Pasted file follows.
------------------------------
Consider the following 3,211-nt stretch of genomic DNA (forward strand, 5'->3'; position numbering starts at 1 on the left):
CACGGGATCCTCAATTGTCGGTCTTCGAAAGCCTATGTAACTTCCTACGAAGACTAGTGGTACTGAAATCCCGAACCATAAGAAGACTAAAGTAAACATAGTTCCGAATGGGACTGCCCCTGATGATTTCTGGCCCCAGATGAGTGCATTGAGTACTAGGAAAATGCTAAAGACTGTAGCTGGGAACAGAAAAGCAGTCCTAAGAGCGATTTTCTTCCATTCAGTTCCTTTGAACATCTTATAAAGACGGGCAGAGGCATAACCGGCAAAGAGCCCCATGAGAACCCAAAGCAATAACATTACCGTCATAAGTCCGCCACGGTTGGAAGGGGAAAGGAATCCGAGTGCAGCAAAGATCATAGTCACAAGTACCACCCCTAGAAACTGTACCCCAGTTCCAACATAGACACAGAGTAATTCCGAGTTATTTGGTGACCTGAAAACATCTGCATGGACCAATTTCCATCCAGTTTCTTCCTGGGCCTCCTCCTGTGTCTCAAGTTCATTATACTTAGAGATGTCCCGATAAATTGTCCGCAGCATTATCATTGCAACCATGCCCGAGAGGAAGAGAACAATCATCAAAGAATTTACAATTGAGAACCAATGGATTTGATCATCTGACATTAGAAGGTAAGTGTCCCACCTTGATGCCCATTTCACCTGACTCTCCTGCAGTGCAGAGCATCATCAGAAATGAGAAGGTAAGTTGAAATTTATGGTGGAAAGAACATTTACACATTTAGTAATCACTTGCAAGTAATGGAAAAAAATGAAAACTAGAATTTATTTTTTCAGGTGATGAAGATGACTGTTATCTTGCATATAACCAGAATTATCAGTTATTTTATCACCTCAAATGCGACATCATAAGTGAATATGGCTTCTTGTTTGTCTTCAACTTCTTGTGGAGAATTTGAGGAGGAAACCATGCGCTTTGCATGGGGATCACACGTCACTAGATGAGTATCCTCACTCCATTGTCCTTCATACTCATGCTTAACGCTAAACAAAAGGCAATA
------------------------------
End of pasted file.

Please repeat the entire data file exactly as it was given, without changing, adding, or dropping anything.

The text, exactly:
Consider the following 3,211-nt stretch of genomic DNA (forward strand, 5'->3'; position numbering starts at 1 on the left):
CACGGGATCCTCAATTGTCGGTCTTCGAAAGCCTATGTAACTTCCTACGAAGACTAGTGGTACTGAAATCCCGAACCATAAGAAGACTAAAGTAAACATAGTTCCGAATGGGACTGCCCCTGATGATTTCTGGCCCCAGATGAGTGCATTGAGTACTAGGAAAATGCTAAAGACTGTAGCTGGGAACAGAAAAGCAGTCCTAAGAGCGATTTTCTTCCATTCAGTTCCTTTGAACATCTTATAAAGACGGGCAGAGGCATAACCGGCAAAGAGCCCCATGAGAACCCAAAGCAATAACATTACCGTCATAAGTCCGCCACGGTTGGAAGGGGAAAGGAATCCGAGTGCAGCAAAGATCATAGTCACAAGTACCACCCCTAGAAACTGTACCCCAGTTCCAACATAGACACAGAGTAATTCCGAGTTATTTGGTGACCTGAAAACATCTGCATGGACCAATTTCCATCCAGTTTCTTCCTGGGCCTCCTCCTGTGTCTCAAGTTCATTATACTTAGAGATGTCCCGATAAATTGTCCGCAGCATTATCATTGCAACCATGCCCGAGAGGAAGAGAACAATCATCAAAGAATTTACAATTGAGAACCAATGGATTTGATCATCTGACATTAGAAGGTAAGTGTCCCACCTTGATGCCCATTTCACCTGACTCTCCTGCAGTGCAGAGCATCATCAGAAATGAGAAGGTAAGTTGAAATTTATGGTGGAAAGAACATTTACACATTTAGTAATCACTTGCAAGTAATGGAAAAAAATGAAAACTAGAATTTATTTTTTCAGGTGATGAAGATGACTGTTATCTTGCATATAACCAGAATTATCAGTTATTTTATCACCTCAAATGCGACATCATAAGTGAATATGGCTTCTTGTTTGTCTTCAACTTCTTGTGGAGAATTTGAGGAGGAAACCATGCGCTTTGCATGGGGATCACACGTCACTAGATGAGTATCCTCACTCCATTGTCCTTCATACTCATGCTTAACGCTAAACAAAAGGCAATA